Royal Museums of Fine Arts of Belgium

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Royal Museums of Fine Arts of Belgium:

Magritte Museum: the world's largest collection of works by the Belgian surrealist.

Fin-de-Siècle Museum: Ensor, Khnopff, Spilliaert and all the atmosphere of Brussels in the late 1900's.

Old Masters Museum: 15th to 18th-century masterpieces by Bruegel, Rubens, Jordaens, Hals, David, etc.

Modern Museum (curators' choice): a hand-picked selection of the finest 20th and 21st-century works.
  • By train: Central Station • Metro: Lines 1-5 ("Parc" or "Gare Centrale" station) • Tram: Lines 92 - 94 ("Royale" stop) • Bus: Lines 27 - 38 - 71 - 95 ("Royale" stop) & Lines 29 - 63 - 65 - 66 ("Parc" or "Gare Centrale" stop) • Car parks: Albertine (Rue des Sols & Place de la Justice) - Deux Portes (Rue de Namur & Boulevard de Waterloo) - Poelaert (Place Poelaert).
  • 1,5 Parc/Park
  • 92,93 Royale
  • Opening times

    10/02/2022 - 30/07/2023: * monday: closed * tuesday, wednesday, thursday and friday: from 10:00 to 17:00 * saturday and sunday: from 11:00 to 18:00

  • Price

    Normal: 10,00 € - Article 27: 1,25 €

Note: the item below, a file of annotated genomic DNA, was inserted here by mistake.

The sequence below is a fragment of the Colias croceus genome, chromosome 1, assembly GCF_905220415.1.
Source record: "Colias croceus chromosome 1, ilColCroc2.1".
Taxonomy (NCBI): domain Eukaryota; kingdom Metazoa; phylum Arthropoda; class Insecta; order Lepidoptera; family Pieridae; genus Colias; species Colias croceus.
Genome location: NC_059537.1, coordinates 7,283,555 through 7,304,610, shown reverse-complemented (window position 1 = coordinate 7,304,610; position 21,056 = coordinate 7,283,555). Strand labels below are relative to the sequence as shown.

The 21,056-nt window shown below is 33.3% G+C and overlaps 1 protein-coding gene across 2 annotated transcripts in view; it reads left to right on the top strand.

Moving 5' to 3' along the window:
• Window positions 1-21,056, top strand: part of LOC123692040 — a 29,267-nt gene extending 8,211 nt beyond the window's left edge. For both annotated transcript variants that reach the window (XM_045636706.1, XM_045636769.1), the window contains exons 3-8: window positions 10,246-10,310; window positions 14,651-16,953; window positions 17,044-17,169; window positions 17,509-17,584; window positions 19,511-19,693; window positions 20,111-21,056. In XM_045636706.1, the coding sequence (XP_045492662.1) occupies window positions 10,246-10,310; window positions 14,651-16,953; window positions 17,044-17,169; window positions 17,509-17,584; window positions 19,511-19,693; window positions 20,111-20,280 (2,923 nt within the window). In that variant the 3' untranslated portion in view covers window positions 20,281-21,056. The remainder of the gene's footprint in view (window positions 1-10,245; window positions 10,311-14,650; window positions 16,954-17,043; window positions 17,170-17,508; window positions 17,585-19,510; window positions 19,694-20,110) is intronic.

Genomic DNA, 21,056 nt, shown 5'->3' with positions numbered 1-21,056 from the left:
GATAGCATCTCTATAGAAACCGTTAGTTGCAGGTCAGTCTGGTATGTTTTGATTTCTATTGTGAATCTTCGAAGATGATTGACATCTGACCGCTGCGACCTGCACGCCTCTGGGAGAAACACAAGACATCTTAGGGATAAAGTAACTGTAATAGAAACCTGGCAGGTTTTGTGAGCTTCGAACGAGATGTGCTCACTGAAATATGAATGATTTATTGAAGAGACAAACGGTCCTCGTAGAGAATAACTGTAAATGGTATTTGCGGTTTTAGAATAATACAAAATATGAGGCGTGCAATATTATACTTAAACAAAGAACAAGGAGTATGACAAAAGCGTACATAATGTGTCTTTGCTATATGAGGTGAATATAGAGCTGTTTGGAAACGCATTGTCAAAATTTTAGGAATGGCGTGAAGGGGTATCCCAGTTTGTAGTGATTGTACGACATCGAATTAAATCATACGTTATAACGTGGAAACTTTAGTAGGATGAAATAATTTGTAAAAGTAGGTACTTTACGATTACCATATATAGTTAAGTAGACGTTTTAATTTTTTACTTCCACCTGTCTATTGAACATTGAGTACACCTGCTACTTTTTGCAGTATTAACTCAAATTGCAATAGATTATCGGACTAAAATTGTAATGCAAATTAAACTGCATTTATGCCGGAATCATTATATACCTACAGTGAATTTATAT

Two exhibition rooms contextualise two burning topics for museums around the world: by shedding scientific light on the questions of colonialism and diversity, on the one hand, and the problem of the restitution of cultural goods looted during the Second World War, on the other, the Royal Museums aims to be a laboratory for reflection that will enable us to participate in the construction of the museum of tomorrow, by insisting on how scientific research, one of the museum's primordial missions, can contribute to the contemporary debate. LOOTED ARTWORKS: HOW TO PROCEED WITH THE RESTITUTION OF CULTURAL GOODS LOOTED DURING THE SECOND WORLD WAR? The issue of restitution is not new and is in fact broader than the most prominent case, that of the lootings committed during the Second World War and during the Third Reich. The Old Masters and Modern painters brought together in one room bear witness to the complexity and continuing relevance of the issue, some 76 years after the end of the Second World War. There is only one way to identify works of questionable source, and that is to investigate their provenance. Knowing in which hands a work has circulated from the time it left the studio to the present day is an essential but laborious task, which still raises many questions today. The very specific case of the painting by Lovis Corinth presented here reveals the complexity of the restitution process. Are there any international agreements on the matter? Were the lootings organised? Was the art market involved? Where do the Royal Museums of Fine Arts of Belgium stand today? These are a few of the questions that we try to answer in this thematic room. Old Masters Museum - Room 51 WHY REVISE THE TITLE OF A RUBENS MASTERPIECE? Titles of artworks are being questioned in museums around the world: the responsibility of museums to be inclusive and non-discriminatory has grown in intensification following social movements such as #metoo or #BlackLivesMatter. The Rubens work in this room, which has been renamed for the second time after 2007, is a typical example of how a title can remind the public of a painful colonial experience. The Royal Museums validate the public’s reactions and aim to commit to a policy of inclusion, based on historical facts and contexts, and thus, in that way, contribute to a scientifically based debate. Why is the title of a Rubens masterpiece today now more than ever the subject of discussion? Why was this oil sketch originally untitled and what was its function in Rubens’s studio? What were Rubens's original intentions and what place did people from Africa have in his thinking and work? These are all questions around which we would like to stimulate a constructive dialogue. Old Masters Museum - Room 60